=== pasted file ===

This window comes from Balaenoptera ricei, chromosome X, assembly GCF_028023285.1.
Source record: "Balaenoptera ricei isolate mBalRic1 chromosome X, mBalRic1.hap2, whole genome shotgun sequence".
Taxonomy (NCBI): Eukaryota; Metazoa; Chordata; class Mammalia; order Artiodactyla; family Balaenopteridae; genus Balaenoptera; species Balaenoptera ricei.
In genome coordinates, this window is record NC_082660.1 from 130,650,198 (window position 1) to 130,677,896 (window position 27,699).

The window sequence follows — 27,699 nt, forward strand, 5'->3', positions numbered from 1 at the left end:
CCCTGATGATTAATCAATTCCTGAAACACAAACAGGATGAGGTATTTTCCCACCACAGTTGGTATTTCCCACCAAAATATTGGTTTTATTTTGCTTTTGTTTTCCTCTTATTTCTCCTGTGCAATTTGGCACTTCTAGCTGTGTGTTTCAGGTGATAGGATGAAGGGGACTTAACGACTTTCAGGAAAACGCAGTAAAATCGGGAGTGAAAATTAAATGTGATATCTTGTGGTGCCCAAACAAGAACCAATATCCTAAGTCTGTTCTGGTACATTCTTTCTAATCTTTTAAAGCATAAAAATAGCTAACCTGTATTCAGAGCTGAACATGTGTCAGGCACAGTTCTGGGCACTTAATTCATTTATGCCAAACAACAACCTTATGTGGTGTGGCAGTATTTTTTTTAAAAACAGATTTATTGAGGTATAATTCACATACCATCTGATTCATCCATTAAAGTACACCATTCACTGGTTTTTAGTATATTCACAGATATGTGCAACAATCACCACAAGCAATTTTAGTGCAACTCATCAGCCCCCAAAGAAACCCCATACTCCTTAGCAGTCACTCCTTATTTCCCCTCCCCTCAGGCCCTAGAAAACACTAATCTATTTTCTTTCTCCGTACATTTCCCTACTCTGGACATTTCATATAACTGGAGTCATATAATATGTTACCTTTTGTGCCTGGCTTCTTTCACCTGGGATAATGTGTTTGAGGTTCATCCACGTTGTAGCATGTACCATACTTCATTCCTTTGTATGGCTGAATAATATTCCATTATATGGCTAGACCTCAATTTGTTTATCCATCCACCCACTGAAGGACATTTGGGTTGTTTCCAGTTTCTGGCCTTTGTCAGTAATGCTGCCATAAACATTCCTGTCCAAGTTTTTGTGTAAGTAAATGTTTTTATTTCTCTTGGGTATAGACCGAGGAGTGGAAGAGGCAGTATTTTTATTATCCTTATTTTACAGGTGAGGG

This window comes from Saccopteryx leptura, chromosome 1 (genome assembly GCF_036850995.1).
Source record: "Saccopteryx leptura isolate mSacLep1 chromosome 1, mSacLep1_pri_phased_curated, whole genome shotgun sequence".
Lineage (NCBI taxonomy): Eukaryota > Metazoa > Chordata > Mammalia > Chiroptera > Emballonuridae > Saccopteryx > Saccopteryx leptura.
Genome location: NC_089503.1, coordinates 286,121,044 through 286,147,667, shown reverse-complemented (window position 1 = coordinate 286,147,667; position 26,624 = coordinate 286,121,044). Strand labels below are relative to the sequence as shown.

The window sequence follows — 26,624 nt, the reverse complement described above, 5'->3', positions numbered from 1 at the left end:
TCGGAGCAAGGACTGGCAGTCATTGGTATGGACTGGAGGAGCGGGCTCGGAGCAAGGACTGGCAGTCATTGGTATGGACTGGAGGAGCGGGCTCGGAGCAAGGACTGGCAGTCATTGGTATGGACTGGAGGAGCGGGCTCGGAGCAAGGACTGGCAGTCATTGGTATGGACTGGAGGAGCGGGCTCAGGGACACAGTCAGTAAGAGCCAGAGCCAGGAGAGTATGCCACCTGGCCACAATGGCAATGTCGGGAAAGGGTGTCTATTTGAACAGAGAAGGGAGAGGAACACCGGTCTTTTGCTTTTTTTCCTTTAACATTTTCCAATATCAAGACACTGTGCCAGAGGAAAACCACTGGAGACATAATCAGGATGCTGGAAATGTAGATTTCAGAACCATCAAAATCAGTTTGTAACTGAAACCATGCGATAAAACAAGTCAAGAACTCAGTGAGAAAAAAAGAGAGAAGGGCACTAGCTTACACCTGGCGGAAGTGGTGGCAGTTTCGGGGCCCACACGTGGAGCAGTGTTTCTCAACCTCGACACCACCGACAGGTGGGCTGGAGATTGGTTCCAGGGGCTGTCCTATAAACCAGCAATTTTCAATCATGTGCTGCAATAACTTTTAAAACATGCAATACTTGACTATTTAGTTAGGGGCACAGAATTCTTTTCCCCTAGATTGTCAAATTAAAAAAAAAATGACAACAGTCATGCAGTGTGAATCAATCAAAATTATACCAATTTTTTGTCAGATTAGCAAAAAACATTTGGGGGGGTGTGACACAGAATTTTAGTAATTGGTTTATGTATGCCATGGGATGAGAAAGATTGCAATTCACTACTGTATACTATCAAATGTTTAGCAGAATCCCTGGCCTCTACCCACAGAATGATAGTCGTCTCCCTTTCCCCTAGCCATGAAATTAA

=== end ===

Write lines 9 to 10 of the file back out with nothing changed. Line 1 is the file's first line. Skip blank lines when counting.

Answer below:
Lineage (NCBI taxonomy): Eukaryota > Metazoa > Chordata > Mammalia > Chiroptera > Emballonuridae > Saccopteryx > Saccopteryx leptura.
Genome location: NC_089503.1, coordinates 286,121,044 through 286,147,667, shown reverse-complemented (window position 1 = coordinate 286,147,667; position 26,624 = coordinate 286,121,044). Strand labels below are relative to the sequence as shown.